• The last version before the released one reportedly featured zombies again and was discarded for being too formulaic. It was known as the "Umbrella Takedown" version, and would've continued on from Resident Evil 2, 3 and Code: Veronica's endings about the main characters taking on Umbrella.
    • It seems fairly obvious that the Chicago Typewriter was, at one point, envisioned as a standard weapon as it comes with maxed-out stats (as opposed to being explicitly overpowered; the stat bars even indicate it has an Exclusive upgrade installed by the gold, 10.0 "Firepower" stat) and has a reload animation despite having Bottomless Magazines (as the PlayStation 2 version came later, they took advantage of this and gave it a unique animation when Leon attempts to reload it while wearing the mafia costume). This is likely because too much of its function overlaps with the TMP to make it worth adding to the standard lineup but the Rule of Cool factor of being able to wield the iconic submachine gun was too great to cut it out entirely.
    • Right before they settled in Not Spain, the game location was a village in Eastern Europe. This would later be revisited in Resident Evil Village, which also takes several design cues from Resident Evil 4.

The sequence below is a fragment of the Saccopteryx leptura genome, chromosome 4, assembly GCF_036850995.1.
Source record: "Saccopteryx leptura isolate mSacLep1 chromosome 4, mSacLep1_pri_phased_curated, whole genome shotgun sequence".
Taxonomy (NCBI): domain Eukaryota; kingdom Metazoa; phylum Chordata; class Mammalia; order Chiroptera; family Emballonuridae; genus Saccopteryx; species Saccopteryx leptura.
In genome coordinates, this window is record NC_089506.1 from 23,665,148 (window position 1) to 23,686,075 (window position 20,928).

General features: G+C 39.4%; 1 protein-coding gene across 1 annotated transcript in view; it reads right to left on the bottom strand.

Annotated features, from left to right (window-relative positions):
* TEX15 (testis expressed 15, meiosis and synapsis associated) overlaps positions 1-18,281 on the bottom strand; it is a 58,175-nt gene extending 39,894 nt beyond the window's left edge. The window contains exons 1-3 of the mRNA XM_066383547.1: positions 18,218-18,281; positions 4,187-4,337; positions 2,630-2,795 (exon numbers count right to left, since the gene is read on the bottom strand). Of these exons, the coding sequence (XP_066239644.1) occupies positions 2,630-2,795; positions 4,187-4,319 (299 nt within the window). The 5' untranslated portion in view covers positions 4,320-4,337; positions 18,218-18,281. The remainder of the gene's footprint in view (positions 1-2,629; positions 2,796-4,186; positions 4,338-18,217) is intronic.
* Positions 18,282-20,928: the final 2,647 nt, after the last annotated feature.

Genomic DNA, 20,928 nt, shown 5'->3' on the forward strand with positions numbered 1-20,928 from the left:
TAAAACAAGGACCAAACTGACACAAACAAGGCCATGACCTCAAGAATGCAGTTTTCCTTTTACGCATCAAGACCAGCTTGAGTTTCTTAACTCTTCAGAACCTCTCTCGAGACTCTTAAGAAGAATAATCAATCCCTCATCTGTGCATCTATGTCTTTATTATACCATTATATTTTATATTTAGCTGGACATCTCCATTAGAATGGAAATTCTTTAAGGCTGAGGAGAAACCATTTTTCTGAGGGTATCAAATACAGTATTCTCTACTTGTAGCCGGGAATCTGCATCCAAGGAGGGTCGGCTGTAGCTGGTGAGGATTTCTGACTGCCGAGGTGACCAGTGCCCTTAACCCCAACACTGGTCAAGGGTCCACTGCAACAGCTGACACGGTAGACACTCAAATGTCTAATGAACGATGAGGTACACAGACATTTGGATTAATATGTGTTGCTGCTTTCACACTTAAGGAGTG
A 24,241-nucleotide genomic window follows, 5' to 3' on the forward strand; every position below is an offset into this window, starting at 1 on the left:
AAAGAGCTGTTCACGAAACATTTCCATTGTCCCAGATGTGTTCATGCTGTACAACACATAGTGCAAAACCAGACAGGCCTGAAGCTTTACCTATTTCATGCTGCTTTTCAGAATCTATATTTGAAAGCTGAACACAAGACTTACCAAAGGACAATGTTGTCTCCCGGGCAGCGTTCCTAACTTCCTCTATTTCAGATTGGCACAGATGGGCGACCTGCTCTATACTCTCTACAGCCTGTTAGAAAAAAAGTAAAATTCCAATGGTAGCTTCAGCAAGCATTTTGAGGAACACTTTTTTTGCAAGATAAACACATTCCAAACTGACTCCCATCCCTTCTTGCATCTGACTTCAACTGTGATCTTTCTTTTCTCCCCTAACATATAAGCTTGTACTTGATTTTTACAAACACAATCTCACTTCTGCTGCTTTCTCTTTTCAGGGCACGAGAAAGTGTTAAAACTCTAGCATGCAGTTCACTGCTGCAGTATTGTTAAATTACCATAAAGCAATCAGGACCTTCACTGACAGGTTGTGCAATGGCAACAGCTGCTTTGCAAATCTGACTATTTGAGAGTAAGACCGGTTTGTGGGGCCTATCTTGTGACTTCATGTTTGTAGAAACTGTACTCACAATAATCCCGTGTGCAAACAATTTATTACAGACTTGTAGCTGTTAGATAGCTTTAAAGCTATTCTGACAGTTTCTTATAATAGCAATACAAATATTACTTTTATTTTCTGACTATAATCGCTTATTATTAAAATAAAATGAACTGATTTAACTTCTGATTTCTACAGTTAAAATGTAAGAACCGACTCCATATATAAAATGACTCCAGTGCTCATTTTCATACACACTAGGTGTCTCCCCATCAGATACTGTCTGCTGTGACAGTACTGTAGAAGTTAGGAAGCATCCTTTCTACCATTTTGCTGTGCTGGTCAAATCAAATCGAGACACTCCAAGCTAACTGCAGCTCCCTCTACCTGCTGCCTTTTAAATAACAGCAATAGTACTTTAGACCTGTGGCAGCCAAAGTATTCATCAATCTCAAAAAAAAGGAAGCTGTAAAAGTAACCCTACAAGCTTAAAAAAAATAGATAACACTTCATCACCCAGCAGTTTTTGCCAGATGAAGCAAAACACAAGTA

• Unintentional Period Piece: The game is set in Autumn 2004, but wasn't released until January 2005, missing its intended setting by a few months.

    Franchise Call backs 
  • The franchise's fondness for helicopters [getting blown up] continues.
  • The one water control valve in the sewers of the Castle is a continuity nod to the many valve handles in Resident Evil's history.
  • On the elevator ride in the tower in Chapter 4-4, when Leon has to keep zealots from overloading the elevator in order to rise, one of the whiteheaded zealots in red robes is marked like a zombie. A continuity nod to when a Resident Evil game wouldn't be complete without a zombie.
  • The opening cutscene contains footage from cutscenes in the early games:
    • The missile used to destroy Raccoon City, which appeared at the end of Resident Evil 3.
    • The oncoming zombies, which use the zombie models from the old game engines, and look both crude and more than a little out of place.
  • In Separate Ways, one of Ada's reports references Luis sending an email for help to a college friend he was unaware had passed on. Ada intercepted it, which got her and Wesker involved. Apparently this friend was John, Ada's internal contact when spying on Umbrella in Resident Evil.
  • Leon tells Ashley "We're sandwiched all right" at the Cabin intro is call back to Barry's "You were almost a Jill sandwich" in the first Resident Evil game.
  • At the end of Separate Ways, Ada's helicopter flies off into the rising sun, just as the surviving members of the team do at the end of Resident Evil.
  • The stag's heads mounted on the wall in various places in the Castle seem a callback to the stag head in the aquarium room in the first Resident Evil.
  • Salazar becoming a giant plant thing that Leon must fight is a call back to Plant 42 in the original game. "Looks like we got to the root of the problem. - Chris.